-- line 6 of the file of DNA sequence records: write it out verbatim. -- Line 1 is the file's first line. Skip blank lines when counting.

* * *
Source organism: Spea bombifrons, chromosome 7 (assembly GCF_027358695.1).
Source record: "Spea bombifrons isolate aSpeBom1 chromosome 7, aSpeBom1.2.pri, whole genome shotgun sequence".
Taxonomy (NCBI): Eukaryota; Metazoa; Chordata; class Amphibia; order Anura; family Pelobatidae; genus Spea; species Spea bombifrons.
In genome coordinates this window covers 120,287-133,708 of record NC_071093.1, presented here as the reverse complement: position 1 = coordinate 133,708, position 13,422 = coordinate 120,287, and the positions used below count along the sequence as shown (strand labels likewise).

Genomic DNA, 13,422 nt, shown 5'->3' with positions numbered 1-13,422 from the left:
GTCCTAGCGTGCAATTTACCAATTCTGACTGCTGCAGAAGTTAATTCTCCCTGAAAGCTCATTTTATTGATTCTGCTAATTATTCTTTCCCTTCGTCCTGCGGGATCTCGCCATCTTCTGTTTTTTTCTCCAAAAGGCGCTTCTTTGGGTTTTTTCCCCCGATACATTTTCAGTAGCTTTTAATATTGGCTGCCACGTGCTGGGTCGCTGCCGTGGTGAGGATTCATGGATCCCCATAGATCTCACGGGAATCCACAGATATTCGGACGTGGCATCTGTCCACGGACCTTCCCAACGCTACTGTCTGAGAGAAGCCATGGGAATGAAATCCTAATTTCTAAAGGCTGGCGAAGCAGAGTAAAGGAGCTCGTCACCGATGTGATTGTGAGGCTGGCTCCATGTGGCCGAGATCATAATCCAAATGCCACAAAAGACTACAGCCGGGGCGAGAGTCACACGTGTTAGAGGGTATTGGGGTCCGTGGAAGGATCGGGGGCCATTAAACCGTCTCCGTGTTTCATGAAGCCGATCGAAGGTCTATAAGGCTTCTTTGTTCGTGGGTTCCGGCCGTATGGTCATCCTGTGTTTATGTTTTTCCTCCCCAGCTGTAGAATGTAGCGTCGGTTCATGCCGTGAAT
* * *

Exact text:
GTCCTAGCGTGCAATTTACCAATTCTGACTGCTGCAGAAGTTAATTCTCCCTGAAAGCTCATTTTATTGATTCTGCTAATTATTCTTTCCCTTCGTCCTGCGGGATCTCGCCATCTTCTGTTTTTTTCTCCAAAAGGCGCTTCTTTGGGTTTTTTCCCCCGATACATTTTCAGTAGCTTTTAATATTGGCTGCCACGTGCTGGGTCGCTGCCGTGGTGAGGATTCATGGATCCCCATAGATCTCACGGGAATCCACAGATATTCGGACGTGGCATCTGTCCACGGACCTTCCCAACGCTACTGTCTGAGAGAAGCCATGGGAATGAAATCCTAATTTCTAAAGGCTGGCGAAGCAGAGTAAAGGAGCTCGTCACCGATGTGATTGTGAGGCTGGCTCCATGTGGCCGAGATCATAATCCAAATGCCACAAAAGACTACAGCCGGGGCGAGAGTCACACGTGTTAGAGGGTATTGGGGTCCGTGGAAGGATCGGGGGCCATTAAACCGTCTCCGTGTTTCATGAAGCCGATCGAAGGTCTATAAGGCTTCTTTGTTCGTGGGTTCCGGCCGTATGGTCATCCTGTGTTTATGTTTTTCCTCCCCAGCTGTAGAATGTAGCGTCGGTTCATGCCGTGAAT